The magical Jackie Coogan: As a pint-sized Charlie, he is second to none in adorableness and skill. When  he cries for his papa it is impossible not to be moved. When he smiles, you heart can not help but melt. He may have been totally coached by Charlie, but Jackie proved to be Chaplin's most worthy co-star and is a total scene-stealer.

The beautiful Edna Purviance in her only feature length film with Chaplin: Edna was nearing the end of her on-screen relationship with Charlie, but here she is presented as a beautiful woman and loving mother and she is lovely and moving. She deserves every loving close-up he gives her.

Some awfully funny Chaplin gags: his initial ambivilence about caring for the baby, his makeshift nursery, and his crooked glazier business are all side splitting, but the one that gets me every time is Charlie's outrageous flirtation with the woman whose window Jackie has broken.

A peek into the mean streets of Chaplin's London boyhood: although filmed in Los Angeles, the feel is Oliver Twist and we feel Chaplin knows this landscape.

 So, thank you, Kid in the Front Row, for creating a global bow and tip of the hat to that most universal master of film. Not into silents? Think of this film as a concert for the eyes. Set to Chaplin's own 1971 musical score, every move tells a story, and every gesture gives us a precious glimpse into the heart of a true artist of the cinema: our beloved Little Tramp, our Lion, Charlie Chaplin.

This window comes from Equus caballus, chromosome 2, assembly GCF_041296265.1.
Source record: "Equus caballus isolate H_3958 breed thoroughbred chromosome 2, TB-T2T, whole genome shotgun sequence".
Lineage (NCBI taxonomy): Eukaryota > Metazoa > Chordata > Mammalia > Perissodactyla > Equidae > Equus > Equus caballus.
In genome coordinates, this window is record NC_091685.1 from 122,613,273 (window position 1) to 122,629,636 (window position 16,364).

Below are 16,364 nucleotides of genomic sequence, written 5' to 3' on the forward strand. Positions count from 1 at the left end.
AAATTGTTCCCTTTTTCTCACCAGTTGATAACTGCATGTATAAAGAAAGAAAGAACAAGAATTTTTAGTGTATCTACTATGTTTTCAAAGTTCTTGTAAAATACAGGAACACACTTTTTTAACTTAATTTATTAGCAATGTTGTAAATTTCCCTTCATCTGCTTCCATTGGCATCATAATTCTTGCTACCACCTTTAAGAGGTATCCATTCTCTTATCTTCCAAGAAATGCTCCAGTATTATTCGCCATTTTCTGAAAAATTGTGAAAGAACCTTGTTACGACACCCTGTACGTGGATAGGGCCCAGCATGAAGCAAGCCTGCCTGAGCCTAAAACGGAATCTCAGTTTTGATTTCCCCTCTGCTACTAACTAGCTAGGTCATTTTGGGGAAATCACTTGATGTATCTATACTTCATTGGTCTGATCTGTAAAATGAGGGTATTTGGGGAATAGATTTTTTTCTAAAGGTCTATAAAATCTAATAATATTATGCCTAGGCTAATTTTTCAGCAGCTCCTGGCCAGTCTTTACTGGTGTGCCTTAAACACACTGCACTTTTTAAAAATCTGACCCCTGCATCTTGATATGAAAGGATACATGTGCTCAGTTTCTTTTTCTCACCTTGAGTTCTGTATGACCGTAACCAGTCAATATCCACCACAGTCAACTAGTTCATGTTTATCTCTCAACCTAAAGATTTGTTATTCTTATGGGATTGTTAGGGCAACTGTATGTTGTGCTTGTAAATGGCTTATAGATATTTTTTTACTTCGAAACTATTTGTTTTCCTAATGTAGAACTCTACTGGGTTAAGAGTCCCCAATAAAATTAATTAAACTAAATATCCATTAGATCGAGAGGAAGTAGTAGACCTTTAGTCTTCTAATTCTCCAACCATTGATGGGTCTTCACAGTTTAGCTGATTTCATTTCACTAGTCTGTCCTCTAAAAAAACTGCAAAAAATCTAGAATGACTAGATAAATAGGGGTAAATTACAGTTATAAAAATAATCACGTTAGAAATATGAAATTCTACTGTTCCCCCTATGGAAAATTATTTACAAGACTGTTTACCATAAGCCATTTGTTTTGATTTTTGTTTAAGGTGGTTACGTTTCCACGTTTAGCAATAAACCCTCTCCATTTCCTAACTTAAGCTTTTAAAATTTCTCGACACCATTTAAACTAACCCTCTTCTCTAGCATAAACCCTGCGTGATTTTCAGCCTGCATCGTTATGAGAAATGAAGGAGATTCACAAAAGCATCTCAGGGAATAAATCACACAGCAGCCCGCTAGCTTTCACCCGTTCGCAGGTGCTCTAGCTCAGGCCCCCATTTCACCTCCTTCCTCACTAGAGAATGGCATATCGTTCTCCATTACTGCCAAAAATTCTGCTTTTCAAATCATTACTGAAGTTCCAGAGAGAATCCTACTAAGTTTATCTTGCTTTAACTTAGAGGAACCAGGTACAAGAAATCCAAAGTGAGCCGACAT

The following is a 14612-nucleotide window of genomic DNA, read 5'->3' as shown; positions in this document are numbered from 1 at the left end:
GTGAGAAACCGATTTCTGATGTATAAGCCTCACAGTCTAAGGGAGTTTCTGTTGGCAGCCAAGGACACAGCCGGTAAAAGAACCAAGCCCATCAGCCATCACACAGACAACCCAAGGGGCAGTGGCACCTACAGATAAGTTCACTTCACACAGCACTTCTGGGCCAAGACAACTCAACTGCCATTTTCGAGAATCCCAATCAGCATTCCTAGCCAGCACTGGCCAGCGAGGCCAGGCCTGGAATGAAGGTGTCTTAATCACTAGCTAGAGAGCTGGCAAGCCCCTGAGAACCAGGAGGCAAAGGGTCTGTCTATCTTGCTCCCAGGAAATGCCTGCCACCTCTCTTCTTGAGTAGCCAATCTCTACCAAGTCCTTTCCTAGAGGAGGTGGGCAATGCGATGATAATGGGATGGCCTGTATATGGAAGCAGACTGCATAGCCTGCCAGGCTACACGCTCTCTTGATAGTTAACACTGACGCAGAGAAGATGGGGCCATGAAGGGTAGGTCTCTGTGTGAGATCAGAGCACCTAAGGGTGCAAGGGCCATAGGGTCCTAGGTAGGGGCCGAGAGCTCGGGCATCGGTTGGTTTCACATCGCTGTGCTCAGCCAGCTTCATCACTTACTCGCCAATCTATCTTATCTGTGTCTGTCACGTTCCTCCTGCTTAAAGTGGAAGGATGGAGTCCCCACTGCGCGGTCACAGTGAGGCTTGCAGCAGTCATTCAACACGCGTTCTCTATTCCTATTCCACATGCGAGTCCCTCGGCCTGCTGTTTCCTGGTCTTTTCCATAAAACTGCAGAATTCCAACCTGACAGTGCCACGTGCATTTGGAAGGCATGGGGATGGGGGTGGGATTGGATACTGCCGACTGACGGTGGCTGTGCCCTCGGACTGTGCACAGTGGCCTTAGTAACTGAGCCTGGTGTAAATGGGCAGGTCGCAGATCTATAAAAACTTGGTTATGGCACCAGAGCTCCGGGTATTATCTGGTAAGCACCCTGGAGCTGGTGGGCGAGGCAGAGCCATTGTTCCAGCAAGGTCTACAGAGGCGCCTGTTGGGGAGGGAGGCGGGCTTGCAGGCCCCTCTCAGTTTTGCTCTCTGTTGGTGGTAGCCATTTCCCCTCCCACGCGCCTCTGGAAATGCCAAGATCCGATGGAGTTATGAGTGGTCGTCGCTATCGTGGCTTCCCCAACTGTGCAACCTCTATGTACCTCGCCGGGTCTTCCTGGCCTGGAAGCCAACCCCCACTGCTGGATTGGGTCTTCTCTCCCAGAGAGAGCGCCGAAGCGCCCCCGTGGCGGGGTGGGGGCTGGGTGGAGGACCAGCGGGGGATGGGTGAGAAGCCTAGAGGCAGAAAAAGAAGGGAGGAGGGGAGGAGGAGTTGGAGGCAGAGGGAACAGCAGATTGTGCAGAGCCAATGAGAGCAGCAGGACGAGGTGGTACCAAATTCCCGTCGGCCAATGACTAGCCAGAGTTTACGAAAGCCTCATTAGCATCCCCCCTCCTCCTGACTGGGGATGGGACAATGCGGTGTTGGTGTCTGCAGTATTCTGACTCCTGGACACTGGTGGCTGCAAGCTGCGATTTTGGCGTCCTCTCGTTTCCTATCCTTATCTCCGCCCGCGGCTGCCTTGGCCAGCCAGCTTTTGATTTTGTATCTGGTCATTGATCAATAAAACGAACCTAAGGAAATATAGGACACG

Wednesday, October 10, 2012


Being in a totally besotted Charlie Chaplin mood these days, I came across the origin of the word "Chaplinesque." While the dictionaries define it as relating to the films or character of Chaplin, somehow it means more than that.

After seeing Chaplin's "The Kid," American poet Hart Crane knew he had seen a fellow poet on the screen and was inspired to write about what it means to have the soul of a poet in this world:

by Hart Crane
We make our meek adjustments,
Contented with such random consolations
As the wind deposits
In slithered and too ample pockets.
For we can still love the world, who find
A famished kitten on the step, and know
Recesses for it from the fury of the street,